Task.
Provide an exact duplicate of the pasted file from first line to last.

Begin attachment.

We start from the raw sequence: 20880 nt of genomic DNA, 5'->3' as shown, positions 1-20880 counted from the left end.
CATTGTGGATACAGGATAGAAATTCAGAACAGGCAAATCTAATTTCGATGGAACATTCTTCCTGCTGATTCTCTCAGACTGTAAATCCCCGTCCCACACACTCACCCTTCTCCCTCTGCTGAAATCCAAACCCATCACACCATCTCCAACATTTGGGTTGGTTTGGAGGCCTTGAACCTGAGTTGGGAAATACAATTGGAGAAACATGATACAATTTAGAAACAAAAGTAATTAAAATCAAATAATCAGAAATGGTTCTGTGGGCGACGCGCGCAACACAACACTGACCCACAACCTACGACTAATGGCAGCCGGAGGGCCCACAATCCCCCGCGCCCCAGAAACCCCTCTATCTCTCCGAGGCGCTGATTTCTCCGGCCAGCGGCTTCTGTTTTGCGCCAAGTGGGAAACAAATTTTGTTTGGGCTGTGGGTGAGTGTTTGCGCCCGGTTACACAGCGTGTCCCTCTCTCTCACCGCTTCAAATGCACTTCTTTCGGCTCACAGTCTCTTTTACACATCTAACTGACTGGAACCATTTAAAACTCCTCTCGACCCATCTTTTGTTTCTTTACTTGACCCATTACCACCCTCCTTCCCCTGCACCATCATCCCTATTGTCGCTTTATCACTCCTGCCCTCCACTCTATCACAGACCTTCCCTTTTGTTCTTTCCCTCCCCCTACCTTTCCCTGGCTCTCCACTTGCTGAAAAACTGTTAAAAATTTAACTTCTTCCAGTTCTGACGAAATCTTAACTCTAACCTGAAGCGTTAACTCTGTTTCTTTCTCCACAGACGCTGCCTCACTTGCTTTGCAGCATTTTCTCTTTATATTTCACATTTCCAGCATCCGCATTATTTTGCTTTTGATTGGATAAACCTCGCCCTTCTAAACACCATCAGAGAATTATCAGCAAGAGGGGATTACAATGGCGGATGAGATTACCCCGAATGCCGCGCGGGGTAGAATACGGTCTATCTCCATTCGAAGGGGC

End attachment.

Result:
We start from the raw sequence: 20880 nt of genomic DNA, 5'->3' as shown, positions 1-20880 counted from the left end.
CATTGTGGATACAGGATAGAAATTCAGAACAGGCAAATCTAATTTCGATGGAACATTCTTCCTGCTGATTCTCTCAGACTGTAAATCCCCGTCCCACACACTCACCCTTCTCCCTCTGCTGAAATCCAAACCCATCACACCATCTCCAACATTTGGGTTGGTTTGGAGGCCTTGAACCTGAGTTGGGAAATACAATTGGAGAAACATGATACAATTTAGAAACAAAAGTAATTAAAATCAAATAATCAGAAATGGTTCTGTGGGCGACGCGCGCAACACAACACTGACCCACAACCTACGACTAATGGCAGCCGGAGGGCCCACAATCCCCCGCGCCCCAGAAACCCCTCTATCTCTCCGAGGCGCTGATTTCTCCGGCCAGCGGCTTCTGTTTTGCGCCAAGTGGGAAACAAATTTTGTTTGGGCTGTGGGTGAGTGTTTGCGCCCGGTTACACAGCGTGTCCCTCTCTCTCACCGCTTCAAATGCACTTCTTTCGGCTCACAGTCTCTTTTACACATCTAACTGACTGGAACCATTTAAAACTCCTCTCGACCCATCTTTTGTTTCTTTACTTGACCCATTACCACCCTCCTTCCCCTGCACCATCATCCCTATTGTCGCTTTATCACTCCTGCCCTCCACTCTATCACAGACCTTCCCTTTTGTTCTTTCCCTCCCCCTACCTTTCCCTGGCTCTCCACTTGCTGAAAAACTGTTAAAAATTTAACTTCTTCCAGTTCTGACGAAATCTTAACTCTAACCTGAAGCGTTAACTCTGTTTCTTTCTCCACAGACGCTGCCTCACTTGCTTTGCAGCATTTTCTCTTTATATTTCACATTTCCAGCATCCGCATTATTTTGCTTTTGATTGGATAAACCTCGCCCTTCTAAACACCATCAGAGAATTATCAGCAAGAGGGGATTACAATGGCGGATGAGATTACCCCGAATGCCGCGCGGGGTAGAATACGGTCTATCTCCATTCGAAGGGGC